Monday, July 10, 2006

Enemies of Democracy

As Fred Hiatt points out in this column in the Washington Post, jihadists aren't the only, or even the primary, threat to democracy:

...when President Vladimir Putin hosts the first summit of Group of Eight leaders in Russia this week, the most notable thing won't be that his country has failed to become the consolidated democracy that the G-7 countries expected when they invited Russia to join a decade ago. What will be remarkable -- but has been little remarked on -- is that Putin has become a leader and an emblem of an active movement to combat the spread of democracy.

...they [have] accelerated their harassment of civic groups, radio stations, political parties and any other independent voices -- with arbitrary detentions, visa bans, impossible funding rules, intrusive registration requirements and more.

Putin is not interested in simply repressing democratic liberties in Russia. He's also interested in rolling democracy back in neighboring countries:

Georgia's democratic president, Mikheil Saakashvili -- was in Washington last week warning that Putin and his ilk may be interested in more than defense; they may want to roll back democracy in Georgia, Ukraine and beyond. Bush, who spent two hours with the Georgian, appears to understand this.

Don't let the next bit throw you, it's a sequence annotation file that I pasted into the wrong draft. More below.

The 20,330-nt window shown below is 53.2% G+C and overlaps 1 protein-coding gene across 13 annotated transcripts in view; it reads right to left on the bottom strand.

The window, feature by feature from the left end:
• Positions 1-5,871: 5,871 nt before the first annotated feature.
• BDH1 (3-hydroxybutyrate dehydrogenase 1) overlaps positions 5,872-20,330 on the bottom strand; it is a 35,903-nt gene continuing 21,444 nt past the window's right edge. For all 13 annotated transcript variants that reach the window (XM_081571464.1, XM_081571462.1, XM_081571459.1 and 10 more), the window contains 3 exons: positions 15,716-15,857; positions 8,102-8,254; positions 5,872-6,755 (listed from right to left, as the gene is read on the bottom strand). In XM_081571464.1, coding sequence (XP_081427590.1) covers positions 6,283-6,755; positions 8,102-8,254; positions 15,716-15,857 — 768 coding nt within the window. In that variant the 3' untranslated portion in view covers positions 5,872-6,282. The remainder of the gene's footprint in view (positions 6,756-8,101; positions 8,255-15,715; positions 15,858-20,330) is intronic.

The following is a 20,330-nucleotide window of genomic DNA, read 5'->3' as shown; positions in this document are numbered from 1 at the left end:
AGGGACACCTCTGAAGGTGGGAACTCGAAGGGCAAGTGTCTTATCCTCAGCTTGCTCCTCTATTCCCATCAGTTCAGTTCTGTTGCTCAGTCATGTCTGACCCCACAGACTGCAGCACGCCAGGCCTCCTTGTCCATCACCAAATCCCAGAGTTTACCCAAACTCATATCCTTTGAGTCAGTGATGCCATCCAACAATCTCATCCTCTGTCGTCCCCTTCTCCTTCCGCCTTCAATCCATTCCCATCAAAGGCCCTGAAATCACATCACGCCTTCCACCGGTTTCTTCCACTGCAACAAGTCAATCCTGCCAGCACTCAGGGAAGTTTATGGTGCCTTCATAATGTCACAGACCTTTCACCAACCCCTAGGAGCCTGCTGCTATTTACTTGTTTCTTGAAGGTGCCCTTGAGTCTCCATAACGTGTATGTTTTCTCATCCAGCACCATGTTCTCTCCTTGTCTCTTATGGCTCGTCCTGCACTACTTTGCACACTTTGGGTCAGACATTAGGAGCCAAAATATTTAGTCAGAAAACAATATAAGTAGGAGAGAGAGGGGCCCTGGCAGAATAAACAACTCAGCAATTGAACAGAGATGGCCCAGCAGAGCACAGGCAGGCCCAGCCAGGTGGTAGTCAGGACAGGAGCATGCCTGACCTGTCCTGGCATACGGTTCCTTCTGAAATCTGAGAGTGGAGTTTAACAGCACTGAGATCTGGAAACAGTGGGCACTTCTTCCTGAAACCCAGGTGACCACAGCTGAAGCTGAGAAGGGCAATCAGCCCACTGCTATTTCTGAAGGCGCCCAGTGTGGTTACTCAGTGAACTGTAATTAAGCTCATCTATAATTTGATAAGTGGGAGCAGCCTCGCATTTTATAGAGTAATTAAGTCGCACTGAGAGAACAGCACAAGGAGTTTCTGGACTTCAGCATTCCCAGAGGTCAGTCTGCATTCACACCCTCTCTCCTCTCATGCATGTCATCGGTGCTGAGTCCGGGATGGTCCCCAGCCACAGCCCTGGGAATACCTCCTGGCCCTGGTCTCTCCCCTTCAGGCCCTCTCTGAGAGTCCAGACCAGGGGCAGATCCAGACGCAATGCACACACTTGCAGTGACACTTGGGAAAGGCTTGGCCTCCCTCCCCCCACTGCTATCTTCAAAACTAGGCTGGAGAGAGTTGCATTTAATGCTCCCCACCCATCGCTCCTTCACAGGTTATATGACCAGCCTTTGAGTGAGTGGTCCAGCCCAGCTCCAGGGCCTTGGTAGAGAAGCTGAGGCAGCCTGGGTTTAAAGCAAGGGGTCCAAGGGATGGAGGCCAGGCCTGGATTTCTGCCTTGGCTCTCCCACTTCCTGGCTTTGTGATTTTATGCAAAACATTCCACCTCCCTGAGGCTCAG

Putin is, in fact, working hard to undermine democratic Georgia, a nation of fewer than 5 million people bordering Russia on the south. He has banned imports of Georgian produce, wine and mineral water; he is manipulating secessionists inside the country. Saakashvili's success in promoting economic growth and diminishing corruption may be too dangerous an example for Putin to abide.

Without a doubt, Muslim terrorists oppose democracy. Their vision of an Islamic caliphate is fundamentally at odds with our vision of governments that protect fundamental liberties. But the fact is the jihadists are not bringing down democratic regimes; they are primarily at war with the already anti-democratic and repressive regimes of the Middle East. But Putin and others are actively opposed to democratic liberties. Such liberties are a threat to their power, even in neighboring countries that provide a positive example, and they will do what they must to curtail democracy (often in the name of security, as Hiatt points out.) What's most unfortunate is that Putin and others are our allies in our "war on terror", and that we are in fact legitimizing their anti-democratic efforts with our silence. Thus terrorism is a threat to democracy in that not only will it cause us to sacrifice our own liberties, but to approve of the sacrifice of the liberties of others, thus undermining the vision of democracy we claim to be fighting for.

1 comment:

Nat-Wu said...

Well, we already knew that America will subvert democracy in other countries when it suits our purposes. These kinds of stories need to be much more well publicized though, to get Americans really thinking about our foreign policies.